The floors (and attic floor) are joined with the DragonLock clips, while posts form corners of the structures. The walls have slots that fit down onto the posts. Note the roof rests on top of a set of rafters that plug into the attic floor just like the posts.

Left is a 3D printed Fat Dragon stairway. Center is a piece printed from a free Thingiverse file (the thicker base can be added later.) On the right is a manufactured piece from Dwarven Forge – more durable and heavier than the 3D prints. All three pieces were (for good or ill) painted by me.

If there are many freely available terrain files on Thingiverse, are the for-sale 3D files from DragonLock worth the money? Above are three example pieces, all (unprofessionally) painted by me. The left set of stairs are 3D printed DragonLock. The middle wall is printed from a free file on Thingiverse (“OpenLock brand” – I haven’t printed the “bottom” of the tile yet), and the rightmost wall tile is durable heavy plastic from professionally produced by Dwarven Forge. The Dwarven Forge wall looks great, and has a nice “heft” to it, but then it costs around $1.50 per piece. I find the stonework on the center OpenLock piece to be very smooth, with the Fat Dragon stairs having much better depth to the stones, very comparable to the Dwarven Forge wall. It also costs (depending on the price of the plastic filament) around $0.30 to $0.40, 3 to 4 times cheaper than Dwarven Forge. The difference becomes even greater when looking at large pieces like those needed for houses or castles. Note, there is also a fair bit of “support” on the Fat Dragon forums for neophyte printers to help get quality prints every time. With 3D printing still in its nascent stage, extra advice is always welcome.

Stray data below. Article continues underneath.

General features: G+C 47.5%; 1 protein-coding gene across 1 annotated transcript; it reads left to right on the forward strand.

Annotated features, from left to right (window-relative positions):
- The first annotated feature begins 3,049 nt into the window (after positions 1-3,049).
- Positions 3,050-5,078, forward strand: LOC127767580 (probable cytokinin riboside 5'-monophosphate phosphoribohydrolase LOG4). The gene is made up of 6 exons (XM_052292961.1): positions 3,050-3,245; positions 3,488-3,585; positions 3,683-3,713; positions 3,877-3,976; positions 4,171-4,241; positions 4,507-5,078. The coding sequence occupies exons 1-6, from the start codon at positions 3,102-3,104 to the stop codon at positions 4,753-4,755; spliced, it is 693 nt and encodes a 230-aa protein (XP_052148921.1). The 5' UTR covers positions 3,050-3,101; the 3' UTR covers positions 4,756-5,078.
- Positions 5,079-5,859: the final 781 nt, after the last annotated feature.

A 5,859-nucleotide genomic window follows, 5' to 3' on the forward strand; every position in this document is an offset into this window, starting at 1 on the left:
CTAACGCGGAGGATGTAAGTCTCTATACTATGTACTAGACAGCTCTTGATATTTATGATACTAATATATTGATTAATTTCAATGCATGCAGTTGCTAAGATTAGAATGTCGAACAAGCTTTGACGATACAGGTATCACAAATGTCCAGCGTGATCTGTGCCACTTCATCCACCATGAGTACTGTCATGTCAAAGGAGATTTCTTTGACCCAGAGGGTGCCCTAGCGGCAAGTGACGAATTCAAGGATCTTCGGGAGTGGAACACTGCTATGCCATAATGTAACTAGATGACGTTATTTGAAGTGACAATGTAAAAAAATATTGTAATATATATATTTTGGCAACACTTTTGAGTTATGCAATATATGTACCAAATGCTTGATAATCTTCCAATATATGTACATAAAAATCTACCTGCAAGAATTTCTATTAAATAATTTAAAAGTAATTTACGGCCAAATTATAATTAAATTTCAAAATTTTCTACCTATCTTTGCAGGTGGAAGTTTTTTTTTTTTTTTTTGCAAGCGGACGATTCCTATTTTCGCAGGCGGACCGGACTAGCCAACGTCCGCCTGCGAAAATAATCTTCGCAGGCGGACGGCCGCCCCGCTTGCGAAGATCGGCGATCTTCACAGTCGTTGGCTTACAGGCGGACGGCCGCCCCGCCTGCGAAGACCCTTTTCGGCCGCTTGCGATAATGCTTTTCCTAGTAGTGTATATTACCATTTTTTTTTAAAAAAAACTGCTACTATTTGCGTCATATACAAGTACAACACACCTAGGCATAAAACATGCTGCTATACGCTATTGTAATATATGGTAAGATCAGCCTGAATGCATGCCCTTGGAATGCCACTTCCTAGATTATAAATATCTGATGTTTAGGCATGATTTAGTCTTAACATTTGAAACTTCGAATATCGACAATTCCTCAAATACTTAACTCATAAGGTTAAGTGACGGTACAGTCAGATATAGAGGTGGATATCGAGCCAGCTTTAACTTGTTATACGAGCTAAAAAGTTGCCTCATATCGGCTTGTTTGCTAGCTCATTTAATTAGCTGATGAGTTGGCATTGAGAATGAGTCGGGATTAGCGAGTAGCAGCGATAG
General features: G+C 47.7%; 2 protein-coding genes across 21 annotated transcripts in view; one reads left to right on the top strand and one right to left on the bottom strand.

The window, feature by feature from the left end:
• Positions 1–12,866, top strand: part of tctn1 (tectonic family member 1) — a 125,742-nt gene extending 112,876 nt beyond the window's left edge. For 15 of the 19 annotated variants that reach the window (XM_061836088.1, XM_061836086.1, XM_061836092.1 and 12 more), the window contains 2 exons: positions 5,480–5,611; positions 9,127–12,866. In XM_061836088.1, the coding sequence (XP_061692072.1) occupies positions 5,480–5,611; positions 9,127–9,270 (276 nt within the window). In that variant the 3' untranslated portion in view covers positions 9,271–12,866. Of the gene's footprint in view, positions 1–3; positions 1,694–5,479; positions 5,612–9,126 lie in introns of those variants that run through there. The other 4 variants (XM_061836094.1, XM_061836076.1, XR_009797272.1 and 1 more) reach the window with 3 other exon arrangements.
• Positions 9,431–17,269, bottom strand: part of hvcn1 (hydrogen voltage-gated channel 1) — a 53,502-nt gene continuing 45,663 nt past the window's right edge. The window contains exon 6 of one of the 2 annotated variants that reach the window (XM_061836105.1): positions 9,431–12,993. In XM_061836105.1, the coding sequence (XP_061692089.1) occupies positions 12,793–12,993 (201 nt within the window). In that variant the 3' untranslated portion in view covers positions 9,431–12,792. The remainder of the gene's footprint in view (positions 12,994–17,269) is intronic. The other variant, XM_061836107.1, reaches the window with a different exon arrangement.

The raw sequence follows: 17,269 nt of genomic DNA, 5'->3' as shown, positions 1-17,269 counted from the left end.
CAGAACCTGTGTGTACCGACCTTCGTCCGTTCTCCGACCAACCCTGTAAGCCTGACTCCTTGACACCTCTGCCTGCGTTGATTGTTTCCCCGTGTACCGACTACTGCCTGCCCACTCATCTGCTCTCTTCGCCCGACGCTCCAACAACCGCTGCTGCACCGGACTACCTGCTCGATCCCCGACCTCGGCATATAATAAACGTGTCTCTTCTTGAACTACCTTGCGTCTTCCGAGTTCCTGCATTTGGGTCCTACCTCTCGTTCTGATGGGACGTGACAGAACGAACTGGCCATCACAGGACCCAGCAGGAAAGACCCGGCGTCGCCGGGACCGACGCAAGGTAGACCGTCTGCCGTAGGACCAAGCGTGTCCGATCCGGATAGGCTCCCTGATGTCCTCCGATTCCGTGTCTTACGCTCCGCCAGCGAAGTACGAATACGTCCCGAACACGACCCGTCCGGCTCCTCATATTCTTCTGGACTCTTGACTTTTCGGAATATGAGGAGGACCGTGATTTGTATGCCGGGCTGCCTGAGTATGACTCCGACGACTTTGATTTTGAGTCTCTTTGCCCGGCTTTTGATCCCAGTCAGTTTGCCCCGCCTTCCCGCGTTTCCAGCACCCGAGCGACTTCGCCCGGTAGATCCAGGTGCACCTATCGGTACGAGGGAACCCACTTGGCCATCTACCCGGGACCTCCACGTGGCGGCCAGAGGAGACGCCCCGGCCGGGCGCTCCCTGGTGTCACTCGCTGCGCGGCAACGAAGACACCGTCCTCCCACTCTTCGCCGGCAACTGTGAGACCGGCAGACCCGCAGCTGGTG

Final Thoughts

 

I find the 3D printed Fat Dragon terrain to be very comparable to the pricey Dwarven Forge manufactured pieces. They don’t have the same “heft” as the professional pieces, but this is somewhat countered by the ability to chain multiple pieces together to make large connected layouts (excellent for adding “levels” onto other terrain.) Sure, the Thingiverse files are free to use, but I’ve found them to be inferior quality most of the time. The Fat Dragon files come in “Sets” (typically running $10 to $20 per set of several dozen pieces) so if there’s only one particular piece you want to print you might splurge for a manufactured one, or settle for a freely available one on Thingiverse.

However, if you’re looking to build something larger (buildings and town walls) or use large numbers of pieces, Fat Dragon 3D printing files are a great deal. Their sculpting quality is typically better than free files and I particularly like how easily they print since effort is put into making things that do not need to print any “support” to a piece. Unless you plan on printing A LOT of pieces, it isn’t going to be cost-effective to buy a 3D printer just for printing RPG terrain. However, if you already have access to (or want a good excuse to buy) a 3D printer, I highly recommend Fat Dragon’s offerings. If you want to go big, their third Kickstarter is running through Tuesday October 24th. It is rather pricey if you buy into everything, but you can also pick up some of their past sets for a discount off their normal prices.

 

(Many of the files for printing 3D pieces were samples provided by Fat Dragon Games.)